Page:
"Mississippi is still burning. Times have changed, but the incendiaries won't quit. Mississippi, statistically, could shame most of our states with its minimal per-capita crime, its cultural maturity and its distinguished alumni. But Mississippi has enough residual gentility of the Old South not to rub our noses in our own comparative inadequacy. The pack-media could not wait to remake the movie MISSISSIPPI BURNING into a TV version called MURDER IN MISSISSIPPI. Thus yet another generation of Americans is being indoctrinated with indelible snapshots which are half a century out of date. The very idea that anybody from New York, D.C., Chicago or L.A. could launch stones from those shabby glass houses toward anybody else is patently absurd. Lilliputians have psychological need to make everybody else appear small and Mississippi, too nice to fight back, is such an easy target. The International Ballet Competition regularly rotates among four citadels where there is a sufficiency of sophisticated art appreciation: Varna, Bulgaria-Helsinki, Finland - Moscow, USSR and Jackson, Mississippi. Only Mississippi has a satellite art program in which the state Museum of Art sends exhibits around the state for the enjoyment of smaller communities. No state can point to a richer per capita contribution to arts and letters. William Faulkner, Richard Wright, Walker Percy, Ellen Douglas, Willie Morris, Margaret Walker Alexander, Eudora Welty, Tennessee Williams, Thomas Harris (Silence of the Lambs) and John Grisham are Mississippians. As are Leontyne Price, Elvis Presley, Tammy Wynette, B.B. King, Jimmy Rogers, Oprah Winfrey and Jimmy Buffett. Scenery? The Natchez Trace is the second most traveled parkway in our nation. With magnolia and dogwood, stately pines and moss-draped oaks, Mississippi is in bloom all year 'round. And the state stays busy-manufacturing more upholstered furniture than any state...testing space shuttle engines for NASA...building rocket motors. Much of our nation's most monumental medical progress has roots in Mississippi. The first heart transplant in 1964. The first lung transplant in 1963. The most widely used medical textbook in the world, THE TEXTBOOK OF MEDICAL PHYSIOLOGY, reprinted in ten languages, was authored by Dr.Arthur Guyton of the University of Mississippi The Case Method of practicing law, the basis of the United States legal system, was developed at the University of Mississippi. Nationally, educators are chewing their fingernails up past the second knuckle anxious about the disgraceful rate of dropouts and illiterate graduates...In Mississippi, the state government and two philanthropic organizations have teamed up to put a computer-based literacy program in every elementary school in the state. Maybe Mississippi is right to downplay it's opportunities, advantages and refinement. The ill-mannered rest of us, converging, would surely mess it up. "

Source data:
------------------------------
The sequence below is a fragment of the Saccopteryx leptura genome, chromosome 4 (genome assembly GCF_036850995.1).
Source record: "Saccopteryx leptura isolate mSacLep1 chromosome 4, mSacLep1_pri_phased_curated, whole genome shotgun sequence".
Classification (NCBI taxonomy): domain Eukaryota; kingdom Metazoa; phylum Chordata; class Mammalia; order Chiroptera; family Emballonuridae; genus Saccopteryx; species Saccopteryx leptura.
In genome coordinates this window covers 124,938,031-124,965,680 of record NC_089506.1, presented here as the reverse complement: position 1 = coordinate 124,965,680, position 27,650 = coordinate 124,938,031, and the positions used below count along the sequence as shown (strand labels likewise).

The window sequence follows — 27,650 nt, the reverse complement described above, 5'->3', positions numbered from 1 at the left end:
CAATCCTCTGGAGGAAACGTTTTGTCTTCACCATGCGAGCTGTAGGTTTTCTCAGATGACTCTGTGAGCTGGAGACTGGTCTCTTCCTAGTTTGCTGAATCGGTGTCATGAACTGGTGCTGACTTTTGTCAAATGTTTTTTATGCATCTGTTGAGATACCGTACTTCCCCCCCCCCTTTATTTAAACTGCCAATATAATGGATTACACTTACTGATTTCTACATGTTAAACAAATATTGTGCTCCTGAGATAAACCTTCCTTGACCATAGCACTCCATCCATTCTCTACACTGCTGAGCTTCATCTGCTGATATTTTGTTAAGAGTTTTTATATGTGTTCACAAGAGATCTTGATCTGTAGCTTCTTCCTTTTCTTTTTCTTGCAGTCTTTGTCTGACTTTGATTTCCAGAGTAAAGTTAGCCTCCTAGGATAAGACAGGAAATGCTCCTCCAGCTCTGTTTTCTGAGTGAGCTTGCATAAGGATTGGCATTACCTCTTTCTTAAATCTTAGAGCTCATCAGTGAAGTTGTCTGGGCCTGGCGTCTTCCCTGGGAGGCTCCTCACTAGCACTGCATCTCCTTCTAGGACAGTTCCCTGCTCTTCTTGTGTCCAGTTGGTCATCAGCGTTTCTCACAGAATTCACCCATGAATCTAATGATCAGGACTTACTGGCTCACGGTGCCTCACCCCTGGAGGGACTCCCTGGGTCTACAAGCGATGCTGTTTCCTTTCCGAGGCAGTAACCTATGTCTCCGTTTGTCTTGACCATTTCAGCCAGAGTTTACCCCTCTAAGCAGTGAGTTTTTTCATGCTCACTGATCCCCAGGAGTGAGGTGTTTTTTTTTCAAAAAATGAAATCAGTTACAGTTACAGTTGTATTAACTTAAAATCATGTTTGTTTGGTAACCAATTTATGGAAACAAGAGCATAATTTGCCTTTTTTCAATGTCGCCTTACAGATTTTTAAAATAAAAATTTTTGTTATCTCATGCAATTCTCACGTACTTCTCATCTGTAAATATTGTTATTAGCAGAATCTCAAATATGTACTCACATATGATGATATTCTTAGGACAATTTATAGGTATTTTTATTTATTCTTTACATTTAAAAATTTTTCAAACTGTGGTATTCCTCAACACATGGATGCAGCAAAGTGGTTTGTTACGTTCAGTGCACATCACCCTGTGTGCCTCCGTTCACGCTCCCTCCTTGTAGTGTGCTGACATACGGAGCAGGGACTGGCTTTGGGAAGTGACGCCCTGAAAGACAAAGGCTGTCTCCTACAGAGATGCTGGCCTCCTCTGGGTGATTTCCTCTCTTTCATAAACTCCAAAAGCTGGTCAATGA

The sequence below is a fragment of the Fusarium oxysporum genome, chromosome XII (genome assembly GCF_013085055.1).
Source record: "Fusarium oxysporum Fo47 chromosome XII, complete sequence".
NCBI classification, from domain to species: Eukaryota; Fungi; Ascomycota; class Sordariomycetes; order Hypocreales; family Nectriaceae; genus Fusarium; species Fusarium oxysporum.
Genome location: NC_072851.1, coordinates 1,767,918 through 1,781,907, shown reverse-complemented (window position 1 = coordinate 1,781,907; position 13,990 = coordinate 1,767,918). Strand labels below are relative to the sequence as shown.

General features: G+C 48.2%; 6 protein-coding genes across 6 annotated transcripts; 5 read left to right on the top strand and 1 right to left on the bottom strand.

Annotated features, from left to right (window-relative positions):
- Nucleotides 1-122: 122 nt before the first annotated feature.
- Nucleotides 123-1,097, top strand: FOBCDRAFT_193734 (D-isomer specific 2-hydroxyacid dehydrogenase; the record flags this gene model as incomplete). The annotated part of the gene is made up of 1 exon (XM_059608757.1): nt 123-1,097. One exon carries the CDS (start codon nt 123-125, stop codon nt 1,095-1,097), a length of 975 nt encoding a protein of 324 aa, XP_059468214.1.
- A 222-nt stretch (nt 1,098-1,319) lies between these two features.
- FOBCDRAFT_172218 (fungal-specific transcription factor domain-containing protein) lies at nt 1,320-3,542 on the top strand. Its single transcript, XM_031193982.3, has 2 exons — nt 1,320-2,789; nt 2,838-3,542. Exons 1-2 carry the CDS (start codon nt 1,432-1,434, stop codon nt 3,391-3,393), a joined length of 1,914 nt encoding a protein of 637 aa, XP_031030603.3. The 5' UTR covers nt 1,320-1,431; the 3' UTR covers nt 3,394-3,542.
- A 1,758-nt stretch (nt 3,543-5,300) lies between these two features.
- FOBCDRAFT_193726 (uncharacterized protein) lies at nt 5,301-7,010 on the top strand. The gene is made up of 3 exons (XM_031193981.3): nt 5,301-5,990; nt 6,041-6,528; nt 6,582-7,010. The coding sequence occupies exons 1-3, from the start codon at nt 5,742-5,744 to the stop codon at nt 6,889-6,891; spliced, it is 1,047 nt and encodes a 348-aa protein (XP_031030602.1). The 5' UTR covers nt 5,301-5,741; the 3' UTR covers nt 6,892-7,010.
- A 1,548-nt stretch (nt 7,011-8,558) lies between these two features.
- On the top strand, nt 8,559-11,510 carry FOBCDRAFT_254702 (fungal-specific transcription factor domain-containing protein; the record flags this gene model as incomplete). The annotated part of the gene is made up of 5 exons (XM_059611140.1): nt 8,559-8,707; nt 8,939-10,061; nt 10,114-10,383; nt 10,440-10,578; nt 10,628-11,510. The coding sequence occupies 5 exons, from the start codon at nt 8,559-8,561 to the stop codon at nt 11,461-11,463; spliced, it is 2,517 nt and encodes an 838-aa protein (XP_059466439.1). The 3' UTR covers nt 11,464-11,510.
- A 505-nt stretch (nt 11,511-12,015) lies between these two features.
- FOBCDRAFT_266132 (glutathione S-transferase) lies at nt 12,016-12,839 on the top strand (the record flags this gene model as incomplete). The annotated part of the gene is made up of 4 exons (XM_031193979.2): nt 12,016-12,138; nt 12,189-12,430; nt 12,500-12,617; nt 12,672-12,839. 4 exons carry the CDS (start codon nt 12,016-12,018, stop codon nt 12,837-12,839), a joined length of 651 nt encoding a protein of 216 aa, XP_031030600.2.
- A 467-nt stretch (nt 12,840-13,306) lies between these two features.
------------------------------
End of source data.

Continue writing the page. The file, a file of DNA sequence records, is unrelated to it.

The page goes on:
Good Day

Maybe we aren't so bad after all.

I personally challenge Charles Rangel to visit Mississippi. I also challenge him to look a Mississippian in the eye and repeat his ignorant comments.

Anonymous said...

Let me echo the thoughts of the previous post.

As another fellow Mississippian, I too was offended by not suprised by Rangel or the media reaction. Some people need to go look directly at a situation before speaking on it. However, we understand that most people think we don't even have running water down here so we will forgive them for thier ignorance.

As a whole, I think Hank Williams, Jr. said it best "....We say grace, and we say ma'am, if you ain't into that, we don't give a damn!"